The future of Laos: A bleak landscape | The Economist

On the ground in the northern province of Oudomxay, most jeeps roaming the deforested valley bear Chinese and Vietnamese number plates. Four of the province’s districts are among the fastest-growing rural economies in the country, according to the researchers in Sweden. (Laos’s obscurantist government publishes little information about anything.) Investment is flowing into agriculture, typically rubber plantations, market gardening and other cash crops, much of it destined for the huge Chinese population to the north. The side-effects include a loss of forests and biodiversity, serious soil erosion and growing numbers of people in this multi-ethnic province being pushed off their land.

Chinese firms have secured rubber concessions in the province covering 30,000 hectares (74,000 acres). The idea is that tens of thousands of Chinese workers will eventually be needed to tap the rubber. In the past decade the government has granted land concessions across the country for up to 100 years, often at knock-down prices, to Chinese, Vietnamese and, to a lesser extent, Thai operators. More land is now in the hands of foreigners than is used to grow rice. The fear of one expert in Laos is the emergence of a landless poor.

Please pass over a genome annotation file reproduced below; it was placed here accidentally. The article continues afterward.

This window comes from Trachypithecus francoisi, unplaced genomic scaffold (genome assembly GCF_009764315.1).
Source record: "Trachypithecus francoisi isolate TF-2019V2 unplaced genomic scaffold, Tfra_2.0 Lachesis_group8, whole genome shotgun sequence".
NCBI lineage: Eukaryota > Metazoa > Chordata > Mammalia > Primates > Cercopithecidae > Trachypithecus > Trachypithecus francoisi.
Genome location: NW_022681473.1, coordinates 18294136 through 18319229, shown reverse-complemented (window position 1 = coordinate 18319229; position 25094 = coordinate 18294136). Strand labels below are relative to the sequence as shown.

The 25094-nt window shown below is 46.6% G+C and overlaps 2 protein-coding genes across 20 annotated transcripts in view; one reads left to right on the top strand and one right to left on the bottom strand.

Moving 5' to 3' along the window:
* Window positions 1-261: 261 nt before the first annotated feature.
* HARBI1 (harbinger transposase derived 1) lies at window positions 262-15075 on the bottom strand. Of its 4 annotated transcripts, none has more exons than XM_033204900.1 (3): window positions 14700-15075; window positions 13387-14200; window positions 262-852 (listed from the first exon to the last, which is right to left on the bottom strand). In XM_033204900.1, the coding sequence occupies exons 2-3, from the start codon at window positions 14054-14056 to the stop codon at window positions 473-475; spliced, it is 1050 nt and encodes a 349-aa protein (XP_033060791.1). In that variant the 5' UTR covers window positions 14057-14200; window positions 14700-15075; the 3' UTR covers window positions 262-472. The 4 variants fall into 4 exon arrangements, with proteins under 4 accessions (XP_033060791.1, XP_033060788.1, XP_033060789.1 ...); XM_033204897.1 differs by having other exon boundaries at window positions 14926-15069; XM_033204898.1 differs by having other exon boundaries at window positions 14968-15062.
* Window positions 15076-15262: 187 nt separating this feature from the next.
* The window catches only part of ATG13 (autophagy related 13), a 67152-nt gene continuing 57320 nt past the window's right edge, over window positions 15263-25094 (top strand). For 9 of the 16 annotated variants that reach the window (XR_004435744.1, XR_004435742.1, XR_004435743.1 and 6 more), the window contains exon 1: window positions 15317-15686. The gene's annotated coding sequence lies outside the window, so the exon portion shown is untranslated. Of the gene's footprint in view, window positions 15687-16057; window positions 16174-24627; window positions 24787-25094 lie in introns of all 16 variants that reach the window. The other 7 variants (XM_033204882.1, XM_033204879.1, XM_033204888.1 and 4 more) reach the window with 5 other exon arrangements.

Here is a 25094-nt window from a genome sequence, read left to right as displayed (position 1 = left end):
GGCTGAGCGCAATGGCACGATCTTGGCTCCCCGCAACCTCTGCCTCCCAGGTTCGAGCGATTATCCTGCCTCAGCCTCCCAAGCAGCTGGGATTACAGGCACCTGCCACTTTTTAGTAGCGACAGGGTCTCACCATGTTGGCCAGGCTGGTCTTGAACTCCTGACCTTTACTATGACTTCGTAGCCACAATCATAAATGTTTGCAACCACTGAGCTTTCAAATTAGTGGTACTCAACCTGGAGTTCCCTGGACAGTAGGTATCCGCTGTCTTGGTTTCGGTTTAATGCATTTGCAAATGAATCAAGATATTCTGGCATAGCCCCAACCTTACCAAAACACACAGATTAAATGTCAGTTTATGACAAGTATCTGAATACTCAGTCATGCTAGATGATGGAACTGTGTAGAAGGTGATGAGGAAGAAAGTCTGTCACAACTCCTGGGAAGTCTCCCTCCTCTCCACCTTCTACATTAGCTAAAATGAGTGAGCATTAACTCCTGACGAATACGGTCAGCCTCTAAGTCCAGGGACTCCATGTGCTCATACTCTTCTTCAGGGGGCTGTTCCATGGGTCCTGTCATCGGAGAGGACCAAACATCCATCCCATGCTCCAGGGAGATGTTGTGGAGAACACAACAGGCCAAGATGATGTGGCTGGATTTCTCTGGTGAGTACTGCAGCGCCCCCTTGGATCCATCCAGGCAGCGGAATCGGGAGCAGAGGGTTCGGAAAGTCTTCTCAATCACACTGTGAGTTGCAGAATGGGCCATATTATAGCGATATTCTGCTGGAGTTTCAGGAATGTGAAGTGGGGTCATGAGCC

Not all Chinese influence is welcomed by the government. Recently a deputy prime minister, Somsavat Lengsavad, announced the closure of a Chinese-run casino near the border that had attracted drugs and prostitutes along with gamblers. Yet Mr Lengsavad, ethnically Chinese himself, has his own patronage network built on granting concessions for Chinese-run special economic zones. And he is the point man for one of Asia’s most ambitious projects: a proposed 262-mile (421-km) passenger and freight railway connecting Kunming, in the south-western Chinese province of Yunnan, with Vientiane, the Laotian capital. The $7.2 billion price tag (including interest) is nearly as big as Laos’s entire formal economy. It will take 50,000 workers five years just to lay the tracks. Two-thirds of the route will run through 76 planned tunnels or over bridges.

via The future of Laos: A bleak landscape | The Economist.

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